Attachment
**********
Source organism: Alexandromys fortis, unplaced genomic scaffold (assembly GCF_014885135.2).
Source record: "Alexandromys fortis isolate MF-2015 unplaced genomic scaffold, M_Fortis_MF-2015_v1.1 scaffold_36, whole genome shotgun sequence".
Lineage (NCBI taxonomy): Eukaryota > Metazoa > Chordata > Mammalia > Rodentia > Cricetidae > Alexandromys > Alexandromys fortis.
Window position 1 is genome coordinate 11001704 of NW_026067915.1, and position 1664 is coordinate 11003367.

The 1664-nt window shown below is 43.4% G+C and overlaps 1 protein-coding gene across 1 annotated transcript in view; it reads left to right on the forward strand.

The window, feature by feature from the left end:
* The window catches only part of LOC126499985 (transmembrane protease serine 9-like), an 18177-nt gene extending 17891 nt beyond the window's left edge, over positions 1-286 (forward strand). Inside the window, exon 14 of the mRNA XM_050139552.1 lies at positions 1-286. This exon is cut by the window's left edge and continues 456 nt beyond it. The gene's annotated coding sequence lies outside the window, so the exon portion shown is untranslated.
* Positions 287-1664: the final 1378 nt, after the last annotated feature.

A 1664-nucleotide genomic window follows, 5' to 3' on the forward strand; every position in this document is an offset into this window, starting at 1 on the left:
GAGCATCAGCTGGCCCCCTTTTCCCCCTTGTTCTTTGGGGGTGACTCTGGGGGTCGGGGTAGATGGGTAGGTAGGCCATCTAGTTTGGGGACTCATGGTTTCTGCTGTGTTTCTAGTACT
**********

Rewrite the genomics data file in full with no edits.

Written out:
Source organism: Alexandromys fortis, unplaced genomic scaffold (assembly GCF_014885135.2).
Source record: "Alexandromys fortis isolate MF-2015 unplaced genomic scaffold, M_Fortis_MF-2015_v1.1 scaffold_36, whole genome shotgun sequence".
Lineage (NCBI taxonomy): Eukaryota > Metazoa > Chordata > Mammalia > Rodentia > Cricetidae > Alexandromys > Alexandromys fortis.
Window position 1 is genome coordinate 11001704 of NW_026067915.1, and position 1664 is coordinate 11003367.

The 1664-nt window shown below is 43.4% G+C and overlaps 1 protein-coding gene across 1 annotated transcript in view; it reads left to right on the forward strand.

The window, feature by feature from the left end:
* The window catches only part of LOC126499985 (transmembrane protease serine 9-like), an 18177-nt gene extending 17891 nt beyond the window's left edge, over positions 1-286 (forward strand). Inside the window, exon 14 of the mRNA XM_050139552.1 lies at positions 1-286. This exon is cut by the window's left edge and continues 456 nt beyond it. The gene's annotated coding sequence lies outside the window, so the exon portion shown is untranslated.
* Positions 287-1664: the final 1378 nt, after the last annotated feature.

A 1664-nucleotide genomic window follows, 5' to 3' on the forward strand; every position in this document is an offset into this window, starting at 1 on the left:
GAGCATCAGCTGGCCCCCTTTTCCCCCTTGTTCTTTGGGGGTGACTCTGGGGGTCGGGGTAGATGGGTAGGTAGGCCATCTAGTTTGGGGACTCATGGTTTCTGCTGTGTTTCTAGTACT